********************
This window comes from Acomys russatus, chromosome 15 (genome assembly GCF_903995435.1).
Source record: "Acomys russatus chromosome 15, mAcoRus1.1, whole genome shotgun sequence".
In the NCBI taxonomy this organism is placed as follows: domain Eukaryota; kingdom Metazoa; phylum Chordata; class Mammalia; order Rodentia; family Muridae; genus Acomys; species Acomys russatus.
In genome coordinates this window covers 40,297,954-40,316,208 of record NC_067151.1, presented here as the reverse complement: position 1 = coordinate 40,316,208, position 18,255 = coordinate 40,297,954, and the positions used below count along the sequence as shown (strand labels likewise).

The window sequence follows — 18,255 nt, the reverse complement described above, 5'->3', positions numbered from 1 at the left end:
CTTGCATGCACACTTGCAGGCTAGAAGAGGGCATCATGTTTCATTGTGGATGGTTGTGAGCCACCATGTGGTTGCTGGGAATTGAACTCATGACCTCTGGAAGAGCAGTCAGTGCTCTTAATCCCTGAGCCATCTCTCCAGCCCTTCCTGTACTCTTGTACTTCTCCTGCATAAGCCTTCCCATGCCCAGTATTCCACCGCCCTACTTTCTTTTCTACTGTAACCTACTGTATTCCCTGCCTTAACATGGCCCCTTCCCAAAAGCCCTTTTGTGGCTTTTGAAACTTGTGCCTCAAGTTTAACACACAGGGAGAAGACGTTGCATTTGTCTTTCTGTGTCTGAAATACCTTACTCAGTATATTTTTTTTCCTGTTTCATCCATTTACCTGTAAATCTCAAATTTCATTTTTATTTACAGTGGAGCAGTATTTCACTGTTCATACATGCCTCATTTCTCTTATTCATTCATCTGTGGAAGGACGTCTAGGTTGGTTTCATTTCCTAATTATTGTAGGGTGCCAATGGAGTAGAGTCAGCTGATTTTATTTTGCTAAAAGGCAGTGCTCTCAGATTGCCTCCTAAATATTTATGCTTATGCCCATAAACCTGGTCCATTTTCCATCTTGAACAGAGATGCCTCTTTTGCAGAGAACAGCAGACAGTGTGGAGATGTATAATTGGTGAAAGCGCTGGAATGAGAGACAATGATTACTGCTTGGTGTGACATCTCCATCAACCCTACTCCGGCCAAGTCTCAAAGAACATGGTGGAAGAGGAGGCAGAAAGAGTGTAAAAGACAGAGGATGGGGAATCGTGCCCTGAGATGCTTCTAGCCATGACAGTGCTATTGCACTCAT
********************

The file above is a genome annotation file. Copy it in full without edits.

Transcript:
This window comes from Acomys russatus, chromosome 15 (genome assembly GCF_903995435.1).
Source record: "Acomys russatus chromosome 15, mAcoRus1.1, whole genome shotgun sequence".
In the NCBI taxonomy this organism is placed as follows: domain Eukaryota; kingdom Metazoa; phylum Chordata; class Mammalia; order Rodentia; family Muridae; genus Acomys; species Acomys russatus.
In genome coordinates this window covers 40,297,954-40,316,208 of record NC_067151.1, presented here as the reverse complement: position 1 = coordinate 40,316,208, position 18,255 = coordinate 40,297,954, and the positions used below count along the sequence as shown (strand labels likewise).

The window sequence follows — 18,255 nt, the reverse complement described above, 5'->3', positions numbered from 1 at the left end:
CTTGCATGCACACTTGCAGGCTAGAAGAGGGCATCATGTTTCATTGTGGATGGTTGTGAGCCACCATGTGGTTGCTGGGAATTGAACTCATGACCTCTGGAAGAGCAGTCAGTGCTCTTAATCCCTGAGCCATCTCTCCAGCCCTTCCTGTACTCTTGTACTTCTCCTGCATAAGCCTTCCCATGCCCAGTATTCCACCGCCCTACTTTCTTTTCTACTGTAACCTACTGTATTCCCTGCCTTAACATGGCCCCTTCCCAAAAGCCCTTTTGTGGCTTTTGAAACTTGTGCCTCAAGTTTAACACACAGGGAGAAGACGTTGCATTTGTCTTTCTGTGTCTGAAATACCTTACTCAGTATATTTTTTTTCCTGTTTCATCCATTTACCTGTAAATCTCAAATTTCATTTTTATTTACAGTGGAGCAGTATTTCACTGTTCATACATGCCTCATTTCTCTTATTCATTCATCTGTGGAAGGACGTCTAGGTTGGTTTCATTTCCTAATTATTGTAGGGTGCCAATGGAGTAGAGTCAGCTGATTTTATTTTGCTAAAAGGCAGTGCTCTCAGATTGCCTCCTAAATATTTATGCTTATGCCCATAAACCTGGTCCATTTTCCATCTTGAACAGAGATGCCTCTTTTGCAGAGAACAGCAGACAGTGTGGAGATGTATAATTGGTGAAAGCGCTGGAATGAGAGACAATGATTACTGCTTGGTGTGACATCTCCATCAACCCTACTCCGGCCAAGTCTCAAAGAACATGGTGGAAGAGGAGGCAGAAAGAGTGTAAAAGACAGAGGATGGGGAATCGTGCCCTGAGATGCTTCTAGCCATGACAGTGCTATTGCACTCAT